The following interview offers insights into the value and growing popularity of stress management and meditation skills for employers. Course instructor and founder Jogyata Dallas offers the Hour of Peace lunchtime introduction to meditation in company offices, providing an overview of the benefits of meditation practice and teaching several guided techniques for employees and staff to experience firsthand. A number of companies have created dedicated meditation rooms and encourage regular staff practice sessions after noticing the positive benefits.
Question: So what does ‘An Hour of Peace’ entail?
Jogyata: I spend an hour at lunchtime, or any suitable time, with company employees in their own workplace, talk a little about the benefits of meditation, then teach a couple of exercises to get everyone started. I introduce the ABC’s and answer the basic questions about stilling the mind, how long, how often, principle exercises to work with. I also encourage employers to have a weekly staff time together, even a dedicated practice time and space, and quite a few big companies are now doing this. It’s quite simple yet very effective – every HR manager knows the virtues of having happy staff. Meditation today is becoming established and popular in mainstream society, in our workplace, our schools and personal lives.
Question: Why meditation?
Jogyata: Well, meditation and mindfulness are fast becoming catch phrases these days, an acknowledgement of the need to observe and calm the mind in a hectic modern world where stress, clutter and high velocity lifestyles are placing great demands on our composure. Happiness and health are fundamental in any business environment and meditation recognises this, and that a stress-free and happy mind are major factors in our productivity. Meditation can help to create the optimum conditions for vitality and efficiency.
Question: What are the essentials of meditation?
Jogyata: Our minds have never been so overloaded as they are today. The many techniques employed in learning meditation share a common theme – harnessing and concentrating the power of the mind. The mind is like the waves on the surface of the lake, constantly moving – meditation stills this restlessness so that we can see down into the lake’s depths, the quiet inner spaces. By-products and benefits of this effort are numerous – an ability to focus and concentrate quickly, enhanced memory, a stillness in the meditating mind which enables us to access deeper, intuitive, creative and inspirational parts of our being. Silence and stillness are immensely potent, creative.
Question: And the principle benefits?
Jogyata: They’re numerous – a reduction in stress levels, a deepening sense of purpose, better sleep, renewed vitality and energy, a growing self-confidence and inner poise. Further into our practice there’s the slow awakening of our spiritual nature as well, and you’ll wonder ‘Why am I feeling more peaceful, happy, why am I getting on better with everyone?’ As our practice deepens the benefits flow out into all of life, into how we understand and deal with each passing moment – it’s a life skill that changes our existence from the inside out.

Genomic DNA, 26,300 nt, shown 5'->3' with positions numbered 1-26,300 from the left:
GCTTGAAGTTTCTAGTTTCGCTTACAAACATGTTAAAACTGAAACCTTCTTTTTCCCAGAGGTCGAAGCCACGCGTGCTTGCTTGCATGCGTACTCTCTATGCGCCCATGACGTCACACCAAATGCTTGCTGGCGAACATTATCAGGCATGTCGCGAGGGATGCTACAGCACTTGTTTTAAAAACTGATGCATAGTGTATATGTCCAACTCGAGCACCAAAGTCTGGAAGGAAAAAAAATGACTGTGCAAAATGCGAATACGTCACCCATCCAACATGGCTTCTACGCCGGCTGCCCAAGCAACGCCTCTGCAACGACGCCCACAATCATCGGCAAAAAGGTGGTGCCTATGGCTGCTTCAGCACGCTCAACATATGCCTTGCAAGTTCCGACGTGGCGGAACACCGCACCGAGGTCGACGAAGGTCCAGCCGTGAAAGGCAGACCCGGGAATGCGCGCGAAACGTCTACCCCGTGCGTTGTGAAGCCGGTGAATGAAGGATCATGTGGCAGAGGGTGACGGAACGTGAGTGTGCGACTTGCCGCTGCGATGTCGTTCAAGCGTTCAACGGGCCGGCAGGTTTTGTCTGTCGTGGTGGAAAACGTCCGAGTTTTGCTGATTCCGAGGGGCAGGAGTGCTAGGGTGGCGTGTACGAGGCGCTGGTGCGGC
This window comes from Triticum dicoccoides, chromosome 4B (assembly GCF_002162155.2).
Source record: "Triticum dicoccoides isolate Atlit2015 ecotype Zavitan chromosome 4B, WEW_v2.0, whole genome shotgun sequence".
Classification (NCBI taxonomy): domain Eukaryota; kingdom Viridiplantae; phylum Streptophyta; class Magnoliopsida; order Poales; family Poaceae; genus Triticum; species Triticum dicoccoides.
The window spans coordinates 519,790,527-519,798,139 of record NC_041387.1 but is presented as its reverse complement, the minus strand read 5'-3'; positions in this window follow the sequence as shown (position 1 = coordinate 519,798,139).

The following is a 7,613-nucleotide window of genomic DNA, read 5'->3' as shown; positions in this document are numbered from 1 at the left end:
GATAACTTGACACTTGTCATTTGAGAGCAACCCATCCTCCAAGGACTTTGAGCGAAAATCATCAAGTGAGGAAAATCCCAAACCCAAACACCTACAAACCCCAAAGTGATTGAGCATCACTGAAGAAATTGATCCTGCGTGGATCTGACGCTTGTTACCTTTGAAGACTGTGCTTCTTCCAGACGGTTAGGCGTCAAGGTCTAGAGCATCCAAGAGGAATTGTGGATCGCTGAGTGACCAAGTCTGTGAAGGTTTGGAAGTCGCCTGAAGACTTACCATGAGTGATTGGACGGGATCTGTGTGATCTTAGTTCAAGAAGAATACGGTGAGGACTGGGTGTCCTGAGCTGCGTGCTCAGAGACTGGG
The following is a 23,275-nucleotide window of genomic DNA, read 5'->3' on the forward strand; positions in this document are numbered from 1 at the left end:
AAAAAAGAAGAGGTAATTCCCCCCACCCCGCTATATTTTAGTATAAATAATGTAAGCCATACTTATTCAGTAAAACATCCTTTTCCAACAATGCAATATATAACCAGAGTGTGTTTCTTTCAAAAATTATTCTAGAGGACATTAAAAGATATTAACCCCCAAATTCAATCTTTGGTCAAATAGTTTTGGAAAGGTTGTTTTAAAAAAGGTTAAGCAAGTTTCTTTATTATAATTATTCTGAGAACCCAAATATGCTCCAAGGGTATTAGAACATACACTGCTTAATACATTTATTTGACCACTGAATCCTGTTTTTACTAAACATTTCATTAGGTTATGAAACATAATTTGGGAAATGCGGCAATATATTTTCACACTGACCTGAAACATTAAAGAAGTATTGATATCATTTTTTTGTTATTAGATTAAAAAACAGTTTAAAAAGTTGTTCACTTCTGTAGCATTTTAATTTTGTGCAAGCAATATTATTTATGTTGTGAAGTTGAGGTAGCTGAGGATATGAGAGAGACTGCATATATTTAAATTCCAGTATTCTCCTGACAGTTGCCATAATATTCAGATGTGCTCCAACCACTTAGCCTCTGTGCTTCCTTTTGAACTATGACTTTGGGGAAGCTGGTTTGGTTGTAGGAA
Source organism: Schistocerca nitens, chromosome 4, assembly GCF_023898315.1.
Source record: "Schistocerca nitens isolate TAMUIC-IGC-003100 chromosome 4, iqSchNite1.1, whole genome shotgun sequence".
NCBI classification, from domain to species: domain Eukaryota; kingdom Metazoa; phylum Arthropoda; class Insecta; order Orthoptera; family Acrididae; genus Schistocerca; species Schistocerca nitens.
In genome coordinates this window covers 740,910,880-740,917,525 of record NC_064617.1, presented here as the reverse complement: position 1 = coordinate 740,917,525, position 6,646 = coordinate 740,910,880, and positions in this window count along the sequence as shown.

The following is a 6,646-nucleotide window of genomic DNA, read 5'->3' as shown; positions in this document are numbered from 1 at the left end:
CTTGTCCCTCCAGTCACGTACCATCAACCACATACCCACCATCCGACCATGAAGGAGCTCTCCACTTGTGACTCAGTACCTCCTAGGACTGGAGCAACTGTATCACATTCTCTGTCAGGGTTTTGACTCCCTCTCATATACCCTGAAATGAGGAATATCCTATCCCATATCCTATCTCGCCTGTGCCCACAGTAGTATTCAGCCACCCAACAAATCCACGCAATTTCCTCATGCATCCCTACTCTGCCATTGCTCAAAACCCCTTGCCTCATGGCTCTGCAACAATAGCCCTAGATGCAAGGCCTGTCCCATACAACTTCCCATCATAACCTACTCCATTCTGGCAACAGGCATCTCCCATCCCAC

Question: You mention happiness as a real positive…
Jogyata: Yes, most of our efforts at happiness rely upon external things that are often unreliable and changeable…like better jobs, new relationships, material things, travel plans and so forth. But our endless search for some ideal combination of these doesn’t ever solve our anxieties or discontent, and a lifetime of exploring always brings us back to ourselves as the source of happiness. We will never be satisfied by only the ephemeral things of the world. Happiness is more an inner achievement – simplicity, calm mind, desirelessness, a clear sense of purpose that gives our life meaning and direction.
Yes, that seems a common theme in the different approaches to meditation, happiness as a state of mind above everything else.
Meditation explores the inner path to happiness and gradually brings about a desireless contentment that has nothing to do with where you are, who you are with, what you own…it’s an inner achievement, the reconnecting to our deeper nature that many of us have forgotten even exists. With practice, meditation brings inner happiness, a life free of stress and anxiety.
Question: Why is ‘An Hour of Peace’ free?
Jogyata: I’m a member of a well-known meditation group, the Sri Chinmoy Centre, which has been offering free meditation courses for almost 40 years around New Zealand. Our founder, the late Sri Chinmoy, saw meditation as an important aspect in fostering a more peaceful world – he asked that we share our own love of meditation freely, that money should never disadvantage anyone from learning. I like this very much!
Question: Any final comments?
Jogyata: If you’re keen to try this at your workplace, give me a call, there’s no cost involved and it’s very well received and practical. I wrote an online aid to meditation: nz.srichinmoycentre.org/meditation/learn_meditation_online
You could make a start by having a look there.